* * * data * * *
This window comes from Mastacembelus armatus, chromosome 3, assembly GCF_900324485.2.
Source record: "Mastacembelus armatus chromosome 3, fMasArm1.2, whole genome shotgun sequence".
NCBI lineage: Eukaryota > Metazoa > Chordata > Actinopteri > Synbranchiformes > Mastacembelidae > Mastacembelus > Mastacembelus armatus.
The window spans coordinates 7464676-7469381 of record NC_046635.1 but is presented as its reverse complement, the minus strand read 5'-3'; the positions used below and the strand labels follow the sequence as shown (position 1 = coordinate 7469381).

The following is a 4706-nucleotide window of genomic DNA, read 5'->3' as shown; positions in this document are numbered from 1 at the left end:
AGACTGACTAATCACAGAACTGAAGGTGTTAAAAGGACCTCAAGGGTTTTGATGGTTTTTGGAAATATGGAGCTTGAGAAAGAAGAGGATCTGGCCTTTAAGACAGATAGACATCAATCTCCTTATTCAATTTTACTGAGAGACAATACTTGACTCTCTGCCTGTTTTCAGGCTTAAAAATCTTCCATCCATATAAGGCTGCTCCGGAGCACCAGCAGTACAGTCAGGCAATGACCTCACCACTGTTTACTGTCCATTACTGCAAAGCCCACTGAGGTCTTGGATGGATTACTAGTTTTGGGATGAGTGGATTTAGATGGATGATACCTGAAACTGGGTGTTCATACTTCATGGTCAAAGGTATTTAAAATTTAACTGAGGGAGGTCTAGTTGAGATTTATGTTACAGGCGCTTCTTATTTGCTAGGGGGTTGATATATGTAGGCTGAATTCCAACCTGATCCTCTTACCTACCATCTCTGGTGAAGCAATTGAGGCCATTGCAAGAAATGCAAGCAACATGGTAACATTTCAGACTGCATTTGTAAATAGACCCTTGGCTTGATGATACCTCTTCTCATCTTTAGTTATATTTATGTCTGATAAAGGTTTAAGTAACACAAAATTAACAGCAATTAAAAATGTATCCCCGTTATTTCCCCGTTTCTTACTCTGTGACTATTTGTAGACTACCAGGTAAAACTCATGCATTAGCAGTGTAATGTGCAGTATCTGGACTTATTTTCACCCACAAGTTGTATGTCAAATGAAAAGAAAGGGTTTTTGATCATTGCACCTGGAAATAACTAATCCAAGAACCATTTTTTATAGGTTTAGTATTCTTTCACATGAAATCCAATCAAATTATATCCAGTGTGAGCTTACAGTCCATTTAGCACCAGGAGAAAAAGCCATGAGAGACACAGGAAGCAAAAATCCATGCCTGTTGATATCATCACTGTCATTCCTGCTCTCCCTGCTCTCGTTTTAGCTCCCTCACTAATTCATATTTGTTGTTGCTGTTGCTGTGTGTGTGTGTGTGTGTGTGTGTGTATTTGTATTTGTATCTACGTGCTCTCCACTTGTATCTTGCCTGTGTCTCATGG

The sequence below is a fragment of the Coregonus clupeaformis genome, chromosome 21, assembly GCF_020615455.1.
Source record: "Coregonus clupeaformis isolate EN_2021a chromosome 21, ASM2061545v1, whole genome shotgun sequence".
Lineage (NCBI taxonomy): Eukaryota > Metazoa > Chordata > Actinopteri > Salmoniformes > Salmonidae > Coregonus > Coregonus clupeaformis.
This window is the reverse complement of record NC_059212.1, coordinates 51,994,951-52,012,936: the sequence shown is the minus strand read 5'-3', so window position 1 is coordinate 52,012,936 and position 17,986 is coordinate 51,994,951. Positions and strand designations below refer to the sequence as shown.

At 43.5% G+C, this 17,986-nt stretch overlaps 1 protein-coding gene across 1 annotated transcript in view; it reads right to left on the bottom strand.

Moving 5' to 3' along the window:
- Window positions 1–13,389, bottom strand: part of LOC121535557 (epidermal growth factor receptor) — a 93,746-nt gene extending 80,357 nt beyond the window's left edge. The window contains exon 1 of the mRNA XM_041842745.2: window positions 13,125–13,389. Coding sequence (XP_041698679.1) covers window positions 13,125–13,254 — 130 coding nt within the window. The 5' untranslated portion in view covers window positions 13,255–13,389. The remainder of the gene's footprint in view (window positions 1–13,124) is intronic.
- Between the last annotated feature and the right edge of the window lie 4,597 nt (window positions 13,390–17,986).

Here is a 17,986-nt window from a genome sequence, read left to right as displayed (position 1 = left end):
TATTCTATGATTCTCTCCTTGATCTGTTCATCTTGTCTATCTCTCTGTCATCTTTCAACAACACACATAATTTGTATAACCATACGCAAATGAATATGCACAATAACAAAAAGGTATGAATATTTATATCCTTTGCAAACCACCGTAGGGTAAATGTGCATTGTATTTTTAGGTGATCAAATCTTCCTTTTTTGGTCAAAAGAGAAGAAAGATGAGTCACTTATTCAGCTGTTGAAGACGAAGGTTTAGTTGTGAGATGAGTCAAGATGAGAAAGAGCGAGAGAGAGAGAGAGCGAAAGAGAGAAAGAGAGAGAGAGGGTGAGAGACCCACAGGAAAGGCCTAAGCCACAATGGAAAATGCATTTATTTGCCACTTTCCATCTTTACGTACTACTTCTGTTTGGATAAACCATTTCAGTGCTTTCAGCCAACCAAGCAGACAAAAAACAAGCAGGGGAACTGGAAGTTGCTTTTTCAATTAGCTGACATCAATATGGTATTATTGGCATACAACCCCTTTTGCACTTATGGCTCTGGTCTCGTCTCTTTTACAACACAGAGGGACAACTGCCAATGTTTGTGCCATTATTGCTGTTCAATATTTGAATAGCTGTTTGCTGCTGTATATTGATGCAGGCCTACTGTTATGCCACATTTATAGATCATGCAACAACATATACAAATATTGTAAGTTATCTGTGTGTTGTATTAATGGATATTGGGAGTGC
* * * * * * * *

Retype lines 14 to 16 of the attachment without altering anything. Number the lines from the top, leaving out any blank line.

- Between the last annotated feature and the right edge of the window lie 4,597 nt (window positions 13,390–17,986).

Here is a 17,986-nt window from a genome sequence, read left to right as displayed (position 1 = left end):
TATTCTATGATTCTCTCCTTGATCTGTTCATCTTGTCTATCTCTCTGTCATCTTTCAACAACACACATAATTTGTATAACCATACGCAAATGAATATGCACAATAACAAAAAGGTATGAATATTTATATCCTTTGCAAACCACCGTAGGGTAAATGTGCATTGTATTTTTAGGTGATCAAATCTTCCTTTTTTGGTCAAAAGAGAAGAAAGATGAGTCACTTATTCAGCTGTTGAAGACGAAGGTTTAGTTGTGAGATGAGTCAAGATGAGAAAGAGCGAGAGAGAGAGAGAGCGAAAGAGAGAAAGAGAGAGAGAGGGTGAGAGACCCACAGGAAAGGCCTAAGCCACAATGGAAAATGCATTTATTTGCCACTTTCCATCTTTACGTACTACTTCTGTTTGGATAAACCATTTCAGTGCTTTCAGCCAACCAAGCAGACAAAAAACAAGCAGGGGAACTGGAAGTTGCTTTTTCAATTAGCTGACATCAATATGGTATTATTGGCATACAACCCCTTTTGCACTTATGGCTCTGGTCTCGTCTCTTTTACAACACAGAGGGACAACTGCCAATGTTTGTGCCATTATTGCTGTTCAATATTTGAATAGCTGTTTGCTGCTGTATATTGATGCAGGCCTACTGTTATGCCACATTTATAGATCATGCAACAACATATACAAATATTGTAAGTTATCTGTGTGTTGTATTAATGGATATTGGGAGTGC